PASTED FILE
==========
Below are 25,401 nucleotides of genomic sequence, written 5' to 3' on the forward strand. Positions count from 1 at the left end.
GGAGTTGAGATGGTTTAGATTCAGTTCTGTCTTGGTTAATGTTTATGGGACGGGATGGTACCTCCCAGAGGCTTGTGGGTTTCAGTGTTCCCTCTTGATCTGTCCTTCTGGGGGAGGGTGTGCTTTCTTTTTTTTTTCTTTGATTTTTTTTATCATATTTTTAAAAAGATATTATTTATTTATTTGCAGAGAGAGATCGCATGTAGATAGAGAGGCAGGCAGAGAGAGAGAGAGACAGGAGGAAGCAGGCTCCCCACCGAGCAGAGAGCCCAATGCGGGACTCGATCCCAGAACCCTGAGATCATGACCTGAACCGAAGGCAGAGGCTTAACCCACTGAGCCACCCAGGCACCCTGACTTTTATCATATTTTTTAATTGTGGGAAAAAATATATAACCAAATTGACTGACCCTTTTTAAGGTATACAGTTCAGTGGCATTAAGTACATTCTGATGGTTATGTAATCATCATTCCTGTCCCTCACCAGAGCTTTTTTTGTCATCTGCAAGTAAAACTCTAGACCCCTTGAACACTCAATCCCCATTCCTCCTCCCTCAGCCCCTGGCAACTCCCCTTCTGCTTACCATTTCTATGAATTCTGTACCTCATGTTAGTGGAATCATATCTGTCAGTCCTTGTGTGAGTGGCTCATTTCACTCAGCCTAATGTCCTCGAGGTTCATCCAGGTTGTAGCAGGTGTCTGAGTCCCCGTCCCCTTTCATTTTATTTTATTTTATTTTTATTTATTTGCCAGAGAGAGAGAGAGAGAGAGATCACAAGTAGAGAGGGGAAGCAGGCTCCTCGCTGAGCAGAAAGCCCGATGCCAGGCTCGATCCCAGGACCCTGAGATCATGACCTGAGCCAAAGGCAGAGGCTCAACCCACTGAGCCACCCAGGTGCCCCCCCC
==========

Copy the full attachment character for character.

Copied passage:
Below are 25,401 nucleotides of genomic sequence, written 5' to 3' on the forward strand. Positions count from 1 at the left end.
GGAGTTGAGATGGTTTAGATTCAGTTCTGTCTTGGTTAATGTTTATGGGACGGGATGGTACCTCCCAGAGGCTTGTGGGTTTCAGTGTTCCCTCTTGATCTGTCCTTCTGGGGGAGGGTGTGCTTTCTTTTTTTTTTCTTTGATTTTTTTTATCATATTTTTAAAAAGATATTATTTATTTATTTGCAGAGAGAGATCGCATGTAGATAGAGAGGCAGGCAGAGAGAGAGAGAGACAGGAGGAAGCAGGCTCCCCACCGAGCAGAGAGCCCAATGCGGGACTCGATCCCAGAACCCTGAGATCATGACCTGAACCGAAGGCAGAGGCTTAACCCACTGAGCCACCCAGGCACCCTGACTTTTATCATATTTTTTAATTGTGGGAAAAAATATATAACCAAATTGACTGACCCTTTTTAAGGTATACAGTTCAGTGGCATTAAGTACATTCTGATGGTTATGTAATCATCATTCCTGTCCCTCACCAGAGCTTTTTTTGTCATCTGCAAGTAAAACTCTAGACCCCTTGAACACTCAATCCCCATTCCTCCTCCCTCAGCCCCTGGCAACTCCCCTTCTGCTTACCATTTCTATGAATTCTGTACCTCATGTTAGTGGAATCATATCTGTCAGTCCTTGTGTGAGTGGCTCATTTCACTCAGCCTAATGTCCTCGAGGTTCATCCAGGTTGTAGCAGGTGTCTGAGTCCCCGTCCCCTTTCATTTTATTTTATTTTATTTTTATTTATTTGCCAGAGAGAGAGAGAGAGAGAGATCACAAGTAGAGAGGGGAAGCAGGCTCCTCGCTGAGCAGAAAGCCCGATGCCAGGCTCGATCCCAGGACCCTGAGATCATGACCTGAGCCAAAGGCAGAGGCTCAACCCACTGAGCCACCCAGGTGCCCCCCCC